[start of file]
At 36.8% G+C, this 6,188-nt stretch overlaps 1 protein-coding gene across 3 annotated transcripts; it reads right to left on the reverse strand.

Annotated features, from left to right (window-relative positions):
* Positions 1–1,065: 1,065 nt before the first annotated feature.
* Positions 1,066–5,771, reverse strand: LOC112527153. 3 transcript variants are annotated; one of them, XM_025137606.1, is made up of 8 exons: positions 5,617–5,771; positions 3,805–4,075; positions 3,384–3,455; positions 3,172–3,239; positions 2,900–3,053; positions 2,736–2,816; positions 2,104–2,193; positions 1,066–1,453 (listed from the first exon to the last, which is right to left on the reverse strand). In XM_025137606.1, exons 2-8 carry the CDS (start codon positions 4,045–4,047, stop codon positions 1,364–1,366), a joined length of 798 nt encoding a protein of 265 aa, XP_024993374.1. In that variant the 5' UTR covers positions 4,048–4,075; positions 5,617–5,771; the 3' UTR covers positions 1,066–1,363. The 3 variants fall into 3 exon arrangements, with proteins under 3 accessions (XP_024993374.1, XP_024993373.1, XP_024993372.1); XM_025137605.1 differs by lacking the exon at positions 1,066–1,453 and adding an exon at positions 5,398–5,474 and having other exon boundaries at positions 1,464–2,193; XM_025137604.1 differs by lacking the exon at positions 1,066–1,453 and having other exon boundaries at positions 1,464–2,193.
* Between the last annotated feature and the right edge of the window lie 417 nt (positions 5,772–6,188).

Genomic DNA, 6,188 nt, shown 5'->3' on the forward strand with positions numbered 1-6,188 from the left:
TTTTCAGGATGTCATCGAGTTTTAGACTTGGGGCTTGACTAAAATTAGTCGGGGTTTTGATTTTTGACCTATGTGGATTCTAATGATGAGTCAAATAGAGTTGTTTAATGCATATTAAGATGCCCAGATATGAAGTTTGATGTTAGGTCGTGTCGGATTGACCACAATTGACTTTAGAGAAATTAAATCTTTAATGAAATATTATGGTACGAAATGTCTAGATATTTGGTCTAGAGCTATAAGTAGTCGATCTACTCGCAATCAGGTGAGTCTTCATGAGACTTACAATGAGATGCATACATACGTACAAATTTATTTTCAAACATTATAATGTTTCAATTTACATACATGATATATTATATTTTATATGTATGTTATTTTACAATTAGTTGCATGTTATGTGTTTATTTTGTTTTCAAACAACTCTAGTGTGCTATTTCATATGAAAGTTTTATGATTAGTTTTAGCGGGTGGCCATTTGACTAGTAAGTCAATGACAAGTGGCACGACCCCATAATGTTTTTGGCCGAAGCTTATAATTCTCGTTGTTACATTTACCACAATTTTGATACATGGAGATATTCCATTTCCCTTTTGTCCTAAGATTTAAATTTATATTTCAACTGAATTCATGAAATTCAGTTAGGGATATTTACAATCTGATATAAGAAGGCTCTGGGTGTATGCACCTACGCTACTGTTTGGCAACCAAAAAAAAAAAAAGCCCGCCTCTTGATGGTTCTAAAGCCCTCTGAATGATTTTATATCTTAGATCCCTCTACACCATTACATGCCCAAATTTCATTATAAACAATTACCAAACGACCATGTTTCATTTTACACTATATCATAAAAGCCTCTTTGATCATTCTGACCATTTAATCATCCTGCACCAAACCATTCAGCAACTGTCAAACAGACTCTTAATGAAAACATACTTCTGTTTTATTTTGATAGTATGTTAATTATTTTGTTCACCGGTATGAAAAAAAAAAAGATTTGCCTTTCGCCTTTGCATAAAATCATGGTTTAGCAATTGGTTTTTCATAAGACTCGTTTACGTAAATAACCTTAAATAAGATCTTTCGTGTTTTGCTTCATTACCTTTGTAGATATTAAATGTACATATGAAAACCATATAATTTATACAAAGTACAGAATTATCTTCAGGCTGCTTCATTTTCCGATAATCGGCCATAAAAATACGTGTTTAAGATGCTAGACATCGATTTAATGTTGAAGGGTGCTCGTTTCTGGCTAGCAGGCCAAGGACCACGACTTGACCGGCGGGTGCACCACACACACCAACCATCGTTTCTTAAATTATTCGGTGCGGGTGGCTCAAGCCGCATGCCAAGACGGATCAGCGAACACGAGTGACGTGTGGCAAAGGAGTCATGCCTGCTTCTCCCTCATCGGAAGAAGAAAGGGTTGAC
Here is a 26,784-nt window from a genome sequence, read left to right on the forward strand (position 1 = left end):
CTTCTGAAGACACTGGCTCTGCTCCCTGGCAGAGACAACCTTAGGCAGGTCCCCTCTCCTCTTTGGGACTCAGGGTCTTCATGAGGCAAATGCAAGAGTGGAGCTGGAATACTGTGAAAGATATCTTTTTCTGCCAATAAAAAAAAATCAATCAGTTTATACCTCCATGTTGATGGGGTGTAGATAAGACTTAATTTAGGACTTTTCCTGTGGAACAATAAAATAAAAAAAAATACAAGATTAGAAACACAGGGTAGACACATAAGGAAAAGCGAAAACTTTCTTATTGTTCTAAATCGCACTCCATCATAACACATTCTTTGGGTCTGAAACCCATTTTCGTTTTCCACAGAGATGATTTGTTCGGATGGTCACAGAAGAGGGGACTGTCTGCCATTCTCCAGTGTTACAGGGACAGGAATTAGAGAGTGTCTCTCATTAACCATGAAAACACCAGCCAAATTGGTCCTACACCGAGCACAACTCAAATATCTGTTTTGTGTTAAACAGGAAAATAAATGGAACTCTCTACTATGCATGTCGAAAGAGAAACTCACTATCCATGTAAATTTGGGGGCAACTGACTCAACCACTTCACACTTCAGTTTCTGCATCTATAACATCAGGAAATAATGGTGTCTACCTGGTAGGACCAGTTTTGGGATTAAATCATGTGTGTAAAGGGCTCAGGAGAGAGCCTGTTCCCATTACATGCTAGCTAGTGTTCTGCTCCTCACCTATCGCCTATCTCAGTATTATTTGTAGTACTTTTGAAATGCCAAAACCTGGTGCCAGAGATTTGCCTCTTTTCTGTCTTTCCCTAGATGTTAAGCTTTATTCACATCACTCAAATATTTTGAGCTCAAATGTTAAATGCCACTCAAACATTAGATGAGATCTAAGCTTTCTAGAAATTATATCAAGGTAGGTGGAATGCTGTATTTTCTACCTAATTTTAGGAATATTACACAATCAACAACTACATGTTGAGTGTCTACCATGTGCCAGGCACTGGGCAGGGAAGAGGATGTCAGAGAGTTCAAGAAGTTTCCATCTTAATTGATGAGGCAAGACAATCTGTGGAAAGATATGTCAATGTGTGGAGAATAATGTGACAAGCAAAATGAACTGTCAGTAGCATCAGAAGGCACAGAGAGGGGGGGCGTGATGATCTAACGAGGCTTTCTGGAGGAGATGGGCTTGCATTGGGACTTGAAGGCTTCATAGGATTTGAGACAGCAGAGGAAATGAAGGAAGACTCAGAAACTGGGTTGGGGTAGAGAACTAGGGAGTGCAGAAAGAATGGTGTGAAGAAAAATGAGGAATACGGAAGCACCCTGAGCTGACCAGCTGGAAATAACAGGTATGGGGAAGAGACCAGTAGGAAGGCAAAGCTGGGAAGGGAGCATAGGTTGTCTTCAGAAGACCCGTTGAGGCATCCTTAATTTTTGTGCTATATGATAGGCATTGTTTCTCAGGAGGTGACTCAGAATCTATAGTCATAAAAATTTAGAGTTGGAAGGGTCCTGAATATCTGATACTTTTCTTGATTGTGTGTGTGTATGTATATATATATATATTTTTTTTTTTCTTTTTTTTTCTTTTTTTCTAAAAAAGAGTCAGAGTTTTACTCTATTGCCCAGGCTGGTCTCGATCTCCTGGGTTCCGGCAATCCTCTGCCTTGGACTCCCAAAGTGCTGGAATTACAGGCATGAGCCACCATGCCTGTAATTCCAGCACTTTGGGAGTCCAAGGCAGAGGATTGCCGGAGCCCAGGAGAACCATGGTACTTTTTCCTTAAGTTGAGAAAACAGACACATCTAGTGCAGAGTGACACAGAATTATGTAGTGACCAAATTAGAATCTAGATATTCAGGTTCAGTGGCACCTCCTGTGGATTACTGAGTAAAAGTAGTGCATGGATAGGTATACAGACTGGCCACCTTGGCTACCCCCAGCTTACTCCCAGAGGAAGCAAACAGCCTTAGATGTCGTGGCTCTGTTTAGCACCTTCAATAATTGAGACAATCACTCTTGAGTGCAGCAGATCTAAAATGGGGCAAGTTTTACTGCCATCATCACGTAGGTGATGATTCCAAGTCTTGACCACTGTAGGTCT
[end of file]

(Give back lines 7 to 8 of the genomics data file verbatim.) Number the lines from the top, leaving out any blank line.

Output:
TTTTCAGGATGTCATCGAGTTTTAGACTTGGGGCTTGACTAAAATTAGTCGGGGTTTTGATTTTTGACCTATGTGGATTCTAATGATGAGTCAAATAGAGTTGTTTAATGCATATTAAGATGCCCAGATATGAAGTTTGATGTTAGGTCGTGTCGGATTGACCACAATTGACTTTAGAGAAATTAAATCTTTAATGAAATATTATGGTACGAAATGTCTAGATATTTGGTCTAGAGCTATAAGTAGTCGATCTACTCGCAATCAGGTGAGTCTTCATGAGACTTACAATGAGATGCATACATACGTACAAATTTATTTTCAAACATTATAATGTTTCAATTTACATACATGATATATTATATTTTATATGTATGTTATTTTACAATTAGTTGCATGTTATGTGTTTATTTTGTTTTCAAACAACTCTAGTGTGCTATTTCATATGAAAGTTTTATGATTAGTTTTAGCGGGTGGCCATTTGACTAGTAAGTCAATGACAAGTGGCACGACCCCATAATGTTTTTGGCCGAAGCTTATAATTCTCGTTGTTACATTTACCACAATTTTGATACATGGAGATATTCCATTTCCCTTTTGTCCTAAGATTTAAATTTATATTTCAACTGAATTCATGAAATTCAGTTAGGGATATTTACAATCTGATATAAGAAGGCTCTGGGTGTATGCACCTACGCTACTGTTTGGCAACCAAAAAAAAAAAAAGCCCGCCTCTTGATGGTTCTAAAGCCCTCTGAATGATTTTATATCTTAGATCCCTCTACACCATTACATGCCCAAATTTCATTATAAACAATTACCAAACGACCATGTTTCATTTTACACTATATCATAAAAGCCTCTTTGATCATTCTGACCATTTAATCATCCTGCACCAAACCATTCAGCAACTGTCAAACAGACTCTTAATGAAAACATACTTCTGTTTTATTTTGATAGTATGTTAATTATTTTGTTCACCGGTATGAAAAAAAAAAAGATTTGCCTTTCGCCTTTGCATAAAATCATGGTTTAGCAATTGGTTTTTCATAAGACTCGTTTACGTAAATAACCTTAAATAAGATCTTTCGTGTTTTGCTTCATTACCTTTGTAGATATTAAATGTACATATGAAAACCATATAATTTATACAAAGTACAGAATTATCTTCAGGCTGCTTCATTTTCCGATAATCGGCCATAAAAATACGTGTTTAAGATGCTAGACATCGATTTAATGTTGAAGGGTGCTCGTTTCTGGCTAGCAGGCCAAGGACCACGACTTGACCGGCGGGTGCACCACACACACCAACCATCGTTTCTTAAATTATTCGGTGCGGGTGGCTCAAGCCGCATGCCAAGACGGATCAGCGAACACGAGTGACGTGTGGCAAAGGAGTCATGCCTGCTTCTCCCTCATCGGAAGAAGAAAGGGTTGAC
Here is a 26,784-nt window from a genome sequence, read left to right on the forward strand (position 1 = left end):